Real Estate Mogul Barbara Corcoran Shares Her Thoughts On Failure
Failure is scary. Nobody wants to fail. It’s an instinct ingrained in our consciousness from birth. But, ask any tenured professional, in any industry, and they will tell you that they have failed at least once. Sometimes these failures are small; oftentimes, they are large. And the wonderful world of entrepreneurship is no stranger to failure. In fact, most tenured entrepreneurs actually embrace it. They understand its importance and they welcome the opportunity to learn and grow.
In order to really illustrate this point, I thought I would take a look at one of the most successful real estate moguls in recent memory. Barbara Corcoran, who you may know from the popular television show Shark Tank, built her real estate empire with nothing more than a $1,000 loan and gumption. Now, she travels the globe offering sage advice to hundreds of thousands of entrepreneurs, all while still investing in independent businesses and her net worth is an estimated $80 million. And even with all of that success, the most fascinating aspect of her rise to success is her experience with failure.
You’d expect her failures to occur early on in career, but Barbara’s led a long life of failure. Throughout her entire academic career, Barbara was far from the exemplary student, earning straight Ds constantly; she’d also held more than 20 jobs before she was 23-years-old. However, she was able to gain enormous success after founding a real estate company and selling it to NRT Incorporated for $66 million.
Even after that enormous triumph, Barbara had many challenges coming her way. For example, she lost her voice the first time she’d given a public speech to a large crowd. Instead of cowering in fear, she decided to face it head on and volunteer to teach a course on real estate at NYU. Not only was she able to learn more about public speaking, she also met Carrie Chiang, who would go on to work for her and become the number one salesperson in New York City.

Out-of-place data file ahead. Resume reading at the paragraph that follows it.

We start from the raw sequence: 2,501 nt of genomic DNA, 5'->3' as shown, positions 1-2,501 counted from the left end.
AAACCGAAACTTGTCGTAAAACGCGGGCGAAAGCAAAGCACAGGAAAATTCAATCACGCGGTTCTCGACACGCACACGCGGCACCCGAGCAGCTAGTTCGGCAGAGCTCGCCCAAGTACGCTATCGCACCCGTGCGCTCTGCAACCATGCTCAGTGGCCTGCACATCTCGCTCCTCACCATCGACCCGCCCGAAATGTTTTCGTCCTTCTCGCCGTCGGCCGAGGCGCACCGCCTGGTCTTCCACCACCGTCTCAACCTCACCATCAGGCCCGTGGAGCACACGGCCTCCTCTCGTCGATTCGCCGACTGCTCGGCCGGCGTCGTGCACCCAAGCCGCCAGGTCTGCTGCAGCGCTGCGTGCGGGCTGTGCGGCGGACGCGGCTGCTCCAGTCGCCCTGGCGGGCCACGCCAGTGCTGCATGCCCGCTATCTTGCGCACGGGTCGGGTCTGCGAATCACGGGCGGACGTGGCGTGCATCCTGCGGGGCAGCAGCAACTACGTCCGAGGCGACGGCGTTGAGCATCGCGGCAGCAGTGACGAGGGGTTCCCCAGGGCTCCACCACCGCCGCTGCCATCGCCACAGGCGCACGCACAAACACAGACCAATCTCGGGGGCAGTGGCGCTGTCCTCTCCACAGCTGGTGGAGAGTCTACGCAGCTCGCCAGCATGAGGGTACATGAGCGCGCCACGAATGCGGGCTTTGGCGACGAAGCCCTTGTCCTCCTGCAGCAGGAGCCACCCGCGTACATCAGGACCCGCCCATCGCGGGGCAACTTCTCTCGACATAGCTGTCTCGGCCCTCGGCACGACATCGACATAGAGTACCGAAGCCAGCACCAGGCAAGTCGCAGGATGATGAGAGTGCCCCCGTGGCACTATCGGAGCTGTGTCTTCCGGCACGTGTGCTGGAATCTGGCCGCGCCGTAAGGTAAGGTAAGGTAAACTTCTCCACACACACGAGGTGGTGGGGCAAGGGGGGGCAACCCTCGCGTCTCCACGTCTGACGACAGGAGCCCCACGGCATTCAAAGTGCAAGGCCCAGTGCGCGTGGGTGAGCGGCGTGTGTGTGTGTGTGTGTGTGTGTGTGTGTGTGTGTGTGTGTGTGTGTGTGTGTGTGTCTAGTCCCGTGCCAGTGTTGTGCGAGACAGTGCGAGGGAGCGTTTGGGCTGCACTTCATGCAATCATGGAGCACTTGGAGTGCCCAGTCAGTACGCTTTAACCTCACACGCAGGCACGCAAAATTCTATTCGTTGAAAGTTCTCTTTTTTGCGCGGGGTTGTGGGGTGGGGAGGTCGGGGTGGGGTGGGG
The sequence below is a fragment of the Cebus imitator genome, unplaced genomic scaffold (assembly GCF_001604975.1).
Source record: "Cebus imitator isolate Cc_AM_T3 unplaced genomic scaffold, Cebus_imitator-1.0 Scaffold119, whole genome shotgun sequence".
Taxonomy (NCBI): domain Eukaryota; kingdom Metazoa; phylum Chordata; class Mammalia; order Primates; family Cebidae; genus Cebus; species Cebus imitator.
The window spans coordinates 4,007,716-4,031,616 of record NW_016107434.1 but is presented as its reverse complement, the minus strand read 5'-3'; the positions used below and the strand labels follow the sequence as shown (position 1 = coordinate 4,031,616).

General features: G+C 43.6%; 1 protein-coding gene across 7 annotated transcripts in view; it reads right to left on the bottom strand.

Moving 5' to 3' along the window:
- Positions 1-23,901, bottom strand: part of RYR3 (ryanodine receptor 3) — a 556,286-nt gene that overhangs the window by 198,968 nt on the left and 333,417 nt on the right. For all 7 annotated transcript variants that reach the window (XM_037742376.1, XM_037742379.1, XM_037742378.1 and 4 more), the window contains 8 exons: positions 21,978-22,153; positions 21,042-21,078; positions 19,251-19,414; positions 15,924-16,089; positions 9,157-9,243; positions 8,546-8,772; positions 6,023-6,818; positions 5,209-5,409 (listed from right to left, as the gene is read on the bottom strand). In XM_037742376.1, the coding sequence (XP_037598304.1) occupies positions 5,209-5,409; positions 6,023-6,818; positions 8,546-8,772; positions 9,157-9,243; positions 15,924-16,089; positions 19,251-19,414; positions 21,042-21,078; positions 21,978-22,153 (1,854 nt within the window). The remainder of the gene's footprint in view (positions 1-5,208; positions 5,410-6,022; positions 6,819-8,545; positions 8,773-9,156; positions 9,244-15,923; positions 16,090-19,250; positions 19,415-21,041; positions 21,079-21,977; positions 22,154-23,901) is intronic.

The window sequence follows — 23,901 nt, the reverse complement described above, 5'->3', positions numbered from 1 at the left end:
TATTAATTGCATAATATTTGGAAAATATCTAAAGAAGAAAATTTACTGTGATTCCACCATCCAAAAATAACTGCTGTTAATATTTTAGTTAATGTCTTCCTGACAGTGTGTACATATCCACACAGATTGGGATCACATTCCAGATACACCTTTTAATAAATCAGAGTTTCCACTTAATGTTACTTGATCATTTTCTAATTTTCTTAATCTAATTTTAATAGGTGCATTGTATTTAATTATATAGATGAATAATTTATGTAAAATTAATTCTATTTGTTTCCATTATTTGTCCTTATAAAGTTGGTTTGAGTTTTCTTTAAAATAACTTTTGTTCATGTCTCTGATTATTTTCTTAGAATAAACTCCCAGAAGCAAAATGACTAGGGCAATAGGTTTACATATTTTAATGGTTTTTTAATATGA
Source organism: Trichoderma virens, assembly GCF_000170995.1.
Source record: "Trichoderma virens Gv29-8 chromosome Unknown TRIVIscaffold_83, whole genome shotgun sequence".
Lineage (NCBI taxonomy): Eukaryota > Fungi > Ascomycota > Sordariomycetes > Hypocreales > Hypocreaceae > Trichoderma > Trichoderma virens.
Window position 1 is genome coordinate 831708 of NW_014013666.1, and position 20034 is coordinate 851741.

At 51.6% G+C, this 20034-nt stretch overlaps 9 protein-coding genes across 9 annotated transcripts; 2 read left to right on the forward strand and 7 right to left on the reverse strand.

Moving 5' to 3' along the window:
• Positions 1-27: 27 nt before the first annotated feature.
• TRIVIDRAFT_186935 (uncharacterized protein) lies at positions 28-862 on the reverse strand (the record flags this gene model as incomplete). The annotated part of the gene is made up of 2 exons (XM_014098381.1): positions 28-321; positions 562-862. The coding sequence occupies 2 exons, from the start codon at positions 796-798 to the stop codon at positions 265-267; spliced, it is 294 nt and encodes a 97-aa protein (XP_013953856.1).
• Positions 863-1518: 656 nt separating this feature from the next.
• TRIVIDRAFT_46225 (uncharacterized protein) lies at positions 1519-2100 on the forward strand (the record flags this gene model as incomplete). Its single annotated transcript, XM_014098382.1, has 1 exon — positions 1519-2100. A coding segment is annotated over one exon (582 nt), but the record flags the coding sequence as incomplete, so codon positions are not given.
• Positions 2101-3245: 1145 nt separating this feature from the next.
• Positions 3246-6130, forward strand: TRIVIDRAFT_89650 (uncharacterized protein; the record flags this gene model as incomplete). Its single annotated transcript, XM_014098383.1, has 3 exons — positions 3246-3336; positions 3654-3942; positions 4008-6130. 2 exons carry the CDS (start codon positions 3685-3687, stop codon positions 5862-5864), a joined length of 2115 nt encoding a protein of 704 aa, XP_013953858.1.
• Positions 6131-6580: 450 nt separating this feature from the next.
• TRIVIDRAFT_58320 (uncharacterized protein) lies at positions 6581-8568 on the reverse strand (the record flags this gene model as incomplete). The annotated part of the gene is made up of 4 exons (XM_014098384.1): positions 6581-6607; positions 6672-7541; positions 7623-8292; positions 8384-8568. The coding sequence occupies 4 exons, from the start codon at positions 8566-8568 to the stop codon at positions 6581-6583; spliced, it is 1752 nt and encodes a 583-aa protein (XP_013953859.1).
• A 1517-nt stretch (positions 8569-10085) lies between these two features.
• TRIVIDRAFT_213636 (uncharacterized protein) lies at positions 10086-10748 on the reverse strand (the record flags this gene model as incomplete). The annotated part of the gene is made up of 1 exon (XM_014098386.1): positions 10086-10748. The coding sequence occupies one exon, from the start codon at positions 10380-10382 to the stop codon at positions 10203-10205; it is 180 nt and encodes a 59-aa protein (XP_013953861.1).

Because of Barbara’s experience with failure, she was able to avoid being replaced on Shark Tank. According to her, after signing a contract stating that she would be the sole female judge on the show, she was going to be replaced last minute by another female. Instead of taking the loss, she decided to email one of the show’s producers and suggest that both females meet and compete for the spot. Needless to say, Barbara won.
During an interview with Business Unusual, Barbara explained her relationship with failure. “As I built my real estate empire, I got very good at failing and I got even better at getting back up. It seemed to be all my best successes always happen on the heels of failure. I learned early to fail and I also learned that insult can be a great motivator.”
This philosophy rings true for any entrepreneur. Situations that may seem dire in the moment, may actually be blessings in disguise. The important part is to keep pushing forward. Hopefully you can take this information to heart and achieve the success that you are seeking.